NCAA Football Preview - Georgia Tech Yellow Jackets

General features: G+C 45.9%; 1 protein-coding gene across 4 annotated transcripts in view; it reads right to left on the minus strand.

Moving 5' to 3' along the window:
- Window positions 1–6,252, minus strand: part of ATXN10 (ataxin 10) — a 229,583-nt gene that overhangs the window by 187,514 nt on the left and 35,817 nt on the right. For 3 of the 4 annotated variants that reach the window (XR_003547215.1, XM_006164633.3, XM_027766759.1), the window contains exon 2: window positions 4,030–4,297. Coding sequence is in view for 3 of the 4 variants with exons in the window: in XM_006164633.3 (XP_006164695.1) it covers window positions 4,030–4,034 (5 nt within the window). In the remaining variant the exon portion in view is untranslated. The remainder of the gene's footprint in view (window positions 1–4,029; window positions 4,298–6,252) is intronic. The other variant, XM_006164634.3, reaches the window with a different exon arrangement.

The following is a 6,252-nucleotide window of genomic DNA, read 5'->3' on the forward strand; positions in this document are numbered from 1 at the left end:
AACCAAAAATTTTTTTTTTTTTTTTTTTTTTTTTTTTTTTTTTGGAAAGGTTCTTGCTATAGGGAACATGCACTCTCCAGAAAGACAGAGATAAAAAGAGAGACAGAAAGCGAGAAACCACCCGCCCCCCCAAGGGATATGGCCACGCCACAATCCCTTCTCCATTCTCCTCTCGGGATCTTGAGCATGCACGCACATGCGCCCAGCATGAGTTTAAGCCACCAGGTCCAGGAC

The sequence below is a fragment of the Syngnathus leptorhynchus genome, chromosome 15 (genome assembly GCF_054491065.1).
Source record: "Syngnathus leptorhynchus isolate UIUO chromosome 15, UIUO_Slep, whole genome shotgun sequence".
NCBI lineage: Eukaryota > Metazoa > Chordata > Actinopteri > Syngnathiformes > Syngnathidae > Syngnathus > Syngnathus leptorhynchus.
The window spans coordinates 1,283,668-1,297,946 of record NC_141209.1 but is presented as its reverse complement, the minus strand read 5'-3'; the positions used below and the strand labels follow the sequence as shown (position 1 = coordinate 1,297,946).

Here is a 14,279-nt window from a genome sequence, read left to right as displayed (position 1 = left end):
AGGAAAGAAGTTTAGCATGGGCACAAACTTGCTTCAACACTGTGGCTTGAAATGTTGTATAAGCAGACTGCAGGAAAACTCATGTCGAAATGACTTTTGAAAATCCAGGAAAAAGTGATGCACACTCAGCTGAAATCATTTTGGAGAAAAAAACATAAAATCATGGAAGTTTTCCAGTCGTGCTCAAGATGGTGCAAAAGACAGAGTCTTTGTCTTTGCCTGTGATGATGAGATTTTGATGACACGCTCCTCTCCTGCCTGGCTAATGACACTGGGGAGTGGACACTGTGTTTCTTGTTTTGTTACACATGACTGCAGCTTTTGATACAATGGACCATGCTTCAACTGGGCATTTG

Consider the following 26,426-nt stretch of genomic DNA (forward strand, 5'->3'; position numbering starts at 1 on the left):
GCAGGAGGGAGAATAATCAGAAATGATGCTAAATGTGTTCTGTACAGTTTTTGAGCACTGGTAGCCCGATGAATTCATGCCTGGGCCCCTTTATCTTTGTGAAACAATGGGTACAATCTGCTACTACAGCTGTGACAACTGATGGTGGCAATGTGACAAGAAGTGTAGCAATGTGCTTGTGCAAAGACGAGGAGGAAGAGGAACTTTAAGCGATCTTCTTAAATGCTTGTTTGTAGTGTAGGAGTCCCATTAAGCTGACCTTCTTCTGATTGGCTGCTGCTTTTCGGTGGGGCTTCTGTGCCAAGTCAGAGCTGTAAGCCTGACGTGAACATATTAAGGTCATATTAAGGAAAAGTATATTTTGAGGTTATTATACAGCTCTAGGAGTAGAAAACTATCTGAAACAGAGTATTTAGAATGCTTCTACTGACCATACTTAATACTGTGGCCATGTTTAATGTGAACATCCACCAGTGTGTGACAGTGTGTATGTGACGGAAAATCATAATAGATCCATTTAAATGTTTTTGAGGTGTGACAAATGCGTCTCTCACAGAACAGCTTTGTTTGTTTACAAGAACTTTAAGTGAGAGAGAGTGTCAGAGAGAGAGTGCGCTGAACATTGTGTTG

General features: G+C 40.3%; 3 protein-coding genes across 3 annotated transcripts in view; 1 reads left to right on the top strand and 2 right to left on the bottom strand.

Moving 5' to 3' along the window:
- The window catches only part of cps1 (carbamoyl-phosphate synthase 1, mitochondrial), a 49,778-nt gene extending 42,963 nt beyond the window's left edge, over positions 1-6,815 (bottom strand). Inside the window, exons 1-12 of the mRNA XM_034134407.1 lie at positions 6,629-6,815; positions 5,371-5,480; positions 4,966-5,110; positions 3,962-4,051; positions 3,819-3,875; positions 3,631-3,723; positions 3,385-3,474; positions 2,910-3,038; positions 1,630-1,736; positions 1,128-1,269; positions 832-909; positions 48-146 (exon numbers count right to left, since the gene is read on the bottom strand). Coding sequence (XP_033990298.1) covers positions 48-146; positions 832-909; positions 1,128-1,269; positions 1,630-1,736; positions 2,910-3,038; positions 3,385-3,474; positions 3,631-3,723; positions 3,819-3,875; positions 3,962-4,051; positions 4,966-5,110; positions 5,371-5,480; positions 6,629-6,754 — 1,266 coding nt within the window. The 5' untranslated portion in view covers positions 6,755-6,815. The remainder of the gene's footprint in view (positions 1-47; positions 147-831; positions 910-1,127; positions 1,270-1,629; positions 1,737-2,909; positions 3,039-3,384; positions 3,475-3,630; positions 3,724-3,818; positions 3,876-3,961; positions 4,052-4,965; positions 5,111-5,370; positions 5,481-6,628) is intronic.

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From The Sports Network By Scott Haynes, College Football Senior Editor 2003 SEASON IN REVIEW: The Yellow Jackets in year two of the Chan Gailey Era, fought through several hardships to post the team's seventh straight winning season and subsequent postseason berth. Gailey worked magic in his first season in Atlanta, overcoming injuries galore. Last year, academics were the culprit, as numerous players missed suiting up, including star running back Tony Hollings, who opted for the NFL instead. Things did not look good for the Yellow Jackets early on, as the team lost three of its first four games of the year. However, Tech proved its mettle against Florida State in Tallahassee, taking the Seminoles to the wire, but falling 14-13. The team did string together four wins in a row in the middle of the campaign, highlighted by big wins over NC State (29-21) and Maryland (7-3). However, a slow start was matched by a horrendous finish to the regular season, as the Yellow Jackets dropped three of their last four, including an embarrassing whipping at Duke (41-17). At 6-6, Tech went to the Humanitarian Bowl, where Gailey's troops routed Tulsa, 52-10. 2004 ANALYSIS: OFFENSE: Tech was a young team last year on offense, but that youth will now serve the team well, with seven starters returning to the mix. It will be sophomore QB Reggie Ball's team to run this season, as the ACC Freshman Player of the Year in 2003, is set for a big season. Last year, the youngster completed just over 50 percent of his passes, for almost 2,000 yards (1,996 yards) and 10 TDs. His top target Jonathan Smith (78 receptions last year) is gone, but seniors Nate Curry (37 receptions, for 426 yards and three TDs) and Levon Thomas (10 catches, for 101 yards and one TD) will try to fill the void, as will huge freshman Calvin Johnson (6-4, 215), who could emerge as the team's go-to-guy early on. The ground game averaged just over 160 yards per game last season and that number should increase this year, with tailback P.J. Daniels returning for his junior campaign. Last year, Daniels rushed for an ACC-best 1,447 yards and 10 TDs, averaging just over five yards per carry. While he will be the focal point of the running game, teams can't overlook Ball's contributions on the ground. Ball rushed for 384 yards last year and scored three times. The offensive line returns three of five starters, but the two departed players were All-Conference, in Hugh Reilly (1st-Team) and Nat Dorsey (2nd-Team). Senior Leon Robinson will be back in as a starter at guard and the 6-4, 320-pounder may have something to prove after getting just one start last season. Joining him will be fellow 300-pounders in center Andy Tidwell-Neal (6-4, 315), guard Brad Honeycutt (6-4, 308) and tackle Kyle Wallace (6-6, 300). DEFENSE: Last season's defensive unit was spearheaded by the extraordinary play of linebackers Keyaron Fox and Daryl Smith. Both tackling machines have moved on, along with their combined 284 tackles and seven sacks. Still, the cupboard is far from bare, especially with First-Team All-ACC safety James Butler returning. The 6-3, 210-pound veteran is coming off a huge junior season, where he compiled 119 tackles, six TFLs and five interceptions. Joining him in the secondary are juniors Dawan Landry (strong safety) and Reuben Houston (cornerback). The active duo combined for 155 stops last year, and five more picks. Up front junior Eric Henderson will lead the way. Last season as a sophomore, Henderson was unstoppable, earning First-Team All-ACC honors, after leading the conference in sacks with 11. He also set a school- record with 24 TFLs. After just two seasons, Henderson has amassed 16 sacks in just 26 games. Fellow end Travis Parker (40 tackles, 2.5 sacks, 13 TFLs) is another player that likes to get up field and make things happen, while a lot is expected of sophomore tackle Mansfield Wrotto (6-3, 310), who earned Freshman All-American honors a year ago. The linebacking corps may take a step back this year in terms of athletic prowess, but junior middle linebacker Gerris Wilkinson (47 tackles, four sacks, eight TFLs) will do his best to stem the tide. SPECIAL TEAMS: The kicking game will be an interesting thing to behold this season, as Tech will go with sophomore David Jordan to replace the departing Dan Burnett. Jordan split the KO duties a year ago and does have a strong leg with a 52-yarder being his longest in high school. Senior Andy Thomson will once again handle the punting chores, but his 39.8 ypp average was nothing to write home about in 2003. OUTLOOK: The ACC has taken on some new members this season and it just so happens that Tech will see both of them in Atlanta. That may not be enough of an advantage however, as Miami and Virginia Tech have stacked teams ready to make an immediate impact in their new conference. The non-conference slate will most likely produce at least two victories (Samford and Connecticut), with the final non-league tilt being the season-finale against arch-rival Georgia. Tech does avoid conference bully Florida State this year, but has some difficult road games in league play coming at Clemson, at Maryland, at North Carolina and at NC State. The home slate includes the Hurricanes and Hokies, with Duke and Virginia rounding out the schedule. This is a more experienced team that Gailey will have at his control this year, but the win total may not reflect it.